x Abu Dhabi, UAESunday 21 January 2018

The FT shows commentary can be lucrative business

The debate about the commoditisation of news is still raging, with the two sides lined up behind formidable media players.

Spot the difference between these two advertising slogans: "Comment is free", says the British newspaper The Guardian; "No FT, no comment" said the Financial Times in their highly successful ad campaign. The first implies that commentary and analysis of news events in The Guardian is unfettered, open to anybody, and - more relevant here - is not paid for. The second implies that commentary is an integral part of the high-kudos package that is the FT and has a value beyond that attached to simple news. "We can tell you what this piece of news means and expect you to pay to hear it," is the message behind the FT slogan.

The debate about the commoditisation of news is still raging, with the two sides lined up behind formidable media players. On the one hand there is the magnate Rupert Murdoch, who thinks the handout has gone far enough and wants to charge hard cash for the content of his newspapers, TV stations and websites. On the other there is the internet search service Google, which wants to continue being an aggregator and bring news free to the laptops of the world.

Recently there were two intriguing developments in the field of business news that show there is a third way. Perhaps because of the impact of the financial crisis and recession, when there was a huge demand to understand the significance of a news event such as the collapse of Lehman Brothers, the media business is waking up to the fact that business news and commentary does not fall into the strict demarcation of the Murdoch-Google divide.

A couple of weeks ago it emerged that Breakingviews.com, the financial analysis website, was in talks to sell itself to Thomson Reuters (TR), the financial news giant, for US$16 million (Dh56.7m). Soon after, the FT announced a deal with the other big financial news group Bloomberg to put the influential financial commentators of its Lex column on to Bloomberg TV. The message from the two deals is that business and financial commentary has an intrinsic value above and beyond that of mere share price movements or company announcements, the grist of the everyday mill of business news.

Of the two deals, Breakingviews-TR is the more complicated. Breakingviews was founded in 2000 by Hugo Dixon, a former editor of the FT's Lex column, and his colleague Jonathan Ford. Since then it has managed to amass some 15,000 subscribers, and - thanks to publication deals with newspapers around the world (including The National) - lays acclaim to some 4.5 million readers. Like the curate's egg, it is profitable in parts, with established operations in Europe and North America paying for investment in the new financial centres of the east. To have created $16m of wealth over nine years is no small achievement for Mr Dixon and his backers, especially from such a comparatively small operation.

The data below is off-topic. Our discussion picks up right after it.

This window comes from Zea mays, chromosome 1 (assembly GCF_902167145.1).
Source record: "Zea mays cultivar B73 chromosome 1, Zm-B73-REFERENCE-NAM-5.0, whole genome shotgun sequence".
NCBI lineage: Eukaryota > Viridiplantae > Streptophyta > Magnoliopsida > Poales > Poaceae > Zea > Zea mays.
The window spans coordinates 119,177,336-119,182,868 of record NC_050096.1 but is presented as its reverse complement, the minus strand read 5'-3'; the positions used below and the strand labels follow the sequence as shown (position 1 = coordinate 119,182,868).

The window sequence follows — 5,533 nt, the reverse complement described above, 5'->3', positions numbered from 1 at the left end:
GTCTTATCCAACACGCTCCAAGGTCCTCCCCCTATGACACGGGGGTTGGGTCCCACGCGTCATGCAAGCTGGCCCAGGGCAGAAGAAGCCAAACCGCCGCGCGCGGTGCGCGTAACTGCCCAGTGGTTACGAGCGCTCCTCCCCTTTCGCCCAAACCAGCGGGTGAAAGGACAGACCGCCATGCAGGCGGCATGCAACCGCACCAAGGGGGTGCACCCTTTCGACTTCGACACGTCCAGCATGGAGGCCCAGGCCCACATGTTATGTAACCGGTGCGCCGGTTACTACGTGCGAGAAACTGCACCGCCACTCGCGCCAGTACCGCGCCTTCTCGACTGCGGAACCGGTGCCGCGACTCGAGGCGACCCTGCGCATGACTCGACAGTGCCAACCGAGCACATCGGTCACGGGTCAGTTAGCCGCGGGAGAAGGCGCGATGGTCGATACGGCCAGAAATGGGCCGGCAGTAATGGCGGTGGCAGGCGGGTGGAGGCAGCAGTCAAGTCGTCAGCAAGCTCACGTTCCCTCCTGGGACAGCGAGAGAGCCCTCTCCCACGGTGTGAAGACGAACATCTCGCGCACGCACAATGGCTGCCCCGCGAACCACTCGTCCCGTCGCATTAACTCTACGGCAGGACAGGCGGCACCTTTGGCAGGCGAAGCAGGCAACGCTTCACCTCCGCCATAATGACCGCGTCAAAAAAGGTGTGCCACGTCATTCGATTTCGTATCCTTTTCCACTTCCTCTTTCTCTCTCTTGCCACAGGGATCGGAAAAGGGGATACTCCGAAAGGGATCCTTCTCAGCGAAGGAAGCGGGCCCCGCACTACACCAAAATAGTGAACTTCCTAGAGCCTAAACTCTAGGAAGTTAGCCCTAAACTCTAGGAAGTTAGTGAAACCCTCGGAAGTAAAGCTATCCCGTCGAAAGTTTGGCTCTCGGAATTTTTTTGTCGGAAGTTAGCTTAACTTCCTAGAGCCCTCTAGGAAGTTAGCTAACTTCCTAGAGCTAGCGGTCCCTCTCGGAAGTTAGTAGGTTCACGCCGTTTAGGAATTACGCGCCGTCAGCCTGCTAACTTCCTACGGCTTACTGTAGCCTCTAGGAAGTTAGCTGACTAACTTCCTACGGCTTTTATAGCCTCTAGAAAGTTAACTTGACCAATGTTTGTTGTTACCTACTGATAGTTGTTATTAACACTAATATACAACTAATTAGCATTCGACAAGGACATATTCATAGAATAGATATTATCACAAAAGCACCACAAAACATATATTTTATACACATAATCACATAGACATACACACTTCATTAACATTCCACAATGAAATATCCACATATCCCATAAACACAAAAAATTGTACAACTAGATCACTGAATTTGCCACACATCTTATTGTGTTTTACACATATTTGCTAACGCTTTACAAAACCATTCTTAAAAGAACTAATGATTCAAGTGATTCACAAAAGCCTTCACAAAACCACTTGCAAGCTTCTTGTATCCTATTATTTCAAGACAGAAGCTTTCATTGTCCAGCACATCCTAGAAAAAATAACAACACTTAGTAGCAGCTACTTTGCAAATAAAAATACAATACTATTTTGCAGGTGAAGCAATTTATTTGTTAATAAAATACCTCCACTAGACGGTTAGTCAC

There is no guarantee the deal with TR will go through, although talks are said to be at an advanced stage. Intriguingly, Mr Ford parted company with Breakingviews in 2007 and was hired by TR to build up a global commentary team for the media giant. If TR does finalise the Breakingviews deal, Mr Ford could find himself in the embarrassing position of again working with the man to whom he said goodbye so recently.

While the FT-Bloomberg deal is more straightforward, it again illustrates the added value now placed on business commentary. FT analysts - long hidden by the anonymity of the Lex handle - will be broadcast on Bloomberg TV daily to explain and elaborate on their views. Bloomberg will pay for the privilege of having Lex input, which will help it sell its terminals in the ongoing competition with TR. The FT will get increased exposure for its flagship comment column and some cash where it now gives its services free, in the form of the many interviews of FT experts on other news channels.

Both deals come as The Wall Street Journal and Dow Jones are beefing up their own commentary section, the Heard on the Street column. What has this all got to do with the Gulf? Well, we saw just recently with the sale of Maktoob to Yahoo that the rest of the world is waking up to the online potential of the region. With a price tag as high as $150m, that deal showed there is value here on online commentary - though that is just a small part of the Maktoob offering.

The only other outfit that performs a business commentary role is Zawya-Dow Jones, the Dubai-based website, although it has so far not got around to producing a branded product along the lines of Breakingviews. In a region that has steered clear of rigorous financial analysis in the media for historical and cultural reasons, surely there is a growing demand for such a product, especially as the ratings agencies are now held in such low esteem. The rest of the world clearly sees money in it.